University Place, Washington

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University Place, Washington
City
Location of University Place, Washington
Location of University Place, Washington
Coordinates: 47°13′10″N 122°32′30″W / 47.21944°N 122.54167°W / 47.21944; -122.54167Coordinates: 47°13′10″N 122°32′30″W / 47.21944°N 122.54167°W / 47.21944; -122.54167
Country United States
State Washington
County Pierce
Area[1]
 • Total 8.56 sq mi (22.17 km2)
 • Land 8.42 sq mi (21.81 km2)
 • Water 0.14 sq mi (0.36 km2)
Elevation 200 ft (61 m)
Population (2010)[2]
 • Total 31,144
 • Estimate (2013[3]) 32,040
 • Density 3,698.8/sq mi (1,428.1/km2)
Time zone Pacific (PST) (UTC-8)
 • Summer (DST) PDT (UTC-7)
ZIP codes 98464, 98466, 98467
Area code 253
FIPS code 53-73465
GNIS feature ID 1512752[4]
Website cityofup.com

University Place is a city in Pierce County, Washington, United States. Its population was 31,144 at the 2010 census.

Based on per capita income, University Place ranks 81st of 522 areas in the state of Washington to be ranked.

History[edit]

University Place received its name in the 1800s when the University of Puget Sound, a private liberal-arts college in North Tacoma, purchased land along the primary north-south route of Grandview Drive. The school sought to build a new campus there, but ended up selling the land back to the city for about $11,000. University Place remained an unincorporated part of Pierce County until the City of University Place was formed on August 31, 1995.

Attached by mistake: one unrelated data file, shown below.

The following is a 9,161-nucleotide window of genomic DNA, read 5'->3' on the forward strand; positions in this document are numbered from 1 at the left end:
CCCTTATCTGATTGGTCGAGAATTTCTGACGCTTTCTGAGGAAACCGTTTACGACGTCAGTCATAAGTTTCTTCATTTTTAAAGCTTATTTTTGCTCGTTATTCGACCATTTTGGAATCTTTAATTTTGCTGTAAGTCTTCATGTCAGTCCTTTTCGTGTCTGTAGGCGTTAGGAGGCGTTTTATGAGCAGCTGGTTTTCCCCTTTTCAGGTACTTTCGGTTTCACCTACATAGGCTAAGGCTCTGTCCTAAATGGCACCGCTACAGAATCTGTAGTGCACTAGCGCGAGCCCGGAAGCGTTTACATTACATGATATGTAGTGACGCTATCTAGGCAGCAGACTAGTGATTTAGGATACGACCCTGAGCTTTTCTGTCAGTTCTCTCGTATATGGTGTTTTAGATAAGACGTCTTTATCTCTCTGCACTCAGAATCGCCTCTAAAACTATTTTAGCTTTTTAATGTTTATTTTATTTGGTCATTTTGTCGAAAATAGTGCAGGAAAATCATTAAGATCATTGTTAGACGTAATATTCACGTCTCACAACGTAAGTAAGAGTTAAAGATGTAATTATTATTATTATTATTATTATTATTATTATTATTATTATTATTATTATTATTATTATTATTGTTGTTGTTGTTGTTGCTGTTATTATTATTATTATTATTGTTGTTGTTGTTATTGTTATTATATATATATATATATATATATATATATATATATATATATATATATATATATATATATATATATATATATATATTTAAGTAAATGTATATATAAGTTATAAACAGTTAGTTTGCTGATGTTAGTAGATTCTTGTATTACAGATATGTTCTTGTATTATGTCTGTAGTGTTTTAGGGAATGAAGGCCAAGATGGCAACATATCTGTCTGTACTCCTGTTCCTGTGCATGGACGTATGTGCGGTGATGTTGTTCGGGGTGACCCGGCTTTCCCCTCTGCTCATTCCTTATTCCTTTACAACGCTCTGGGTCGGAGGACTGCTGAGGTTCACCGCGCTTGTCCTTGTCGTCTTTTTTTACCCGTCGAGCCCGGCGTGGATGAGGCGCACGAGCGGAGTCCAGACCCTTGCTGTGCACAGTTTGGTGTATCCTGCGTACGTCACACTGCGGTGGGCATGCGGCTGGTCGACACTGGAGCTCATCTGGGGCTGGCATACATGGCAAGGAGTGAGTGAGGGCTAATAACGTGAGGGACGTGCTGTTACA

Today, University Place is largely suburban in character and functions as a mixed business and residential area with waterfront on the Puget Sound. The town is home to Curtis Senior High School and the Charles Wright Academy.

Chambers Bay golf course recently opened to favorable reviews.[5] A Scottish links-style course, Chambers Bay hosted the 2010 U.S. Amateur and will host the 2015 U.S. Open.[6]

University Place's news is primarily covered by The News Tribune (Tacoma), and is also covered by University Place Patch, a hyper-local news website that launched in October 2010, and sometimes by news media in Seattle. Earlier newspapers for the community were the weekly Suburban Times (1970s), published by Dave Sclair (who, starting in 1970, also published Western Flyer); and, in the 1980s, the Lakewood Press, published by Grace T. Eubanks and later Dane S. Claussen, which launched the University Place Press as a monthly and then biweekly before it folded in early 1989. The US Open will be at the Chambers Bay in University Place in 2015.

Geography[edit]

University Place is located at 47°13′10″N 122°32′30″W / 47.21944°N 122.54167°W / 47.21944; -122.54167 (47.219545, -122.541610).[7]

According to the United States Census Bureau, the city has a total area of 8.56 square miles (22.17 km2), of which, 8.42 square miles (21.81 km2) is land and 0.14 square miles (0.36 km2) is water.[1]

Demographics[edit]

Historical population
Census Pop.
1980 20,381
1990 27,701 35.9%
2000 29,933 8.1%
2010 31,144 4.0%
Est. 2013 32,040 2.9%
U.S. Decennial Census[8]
2013 Estimate[9]

2010 census[edit]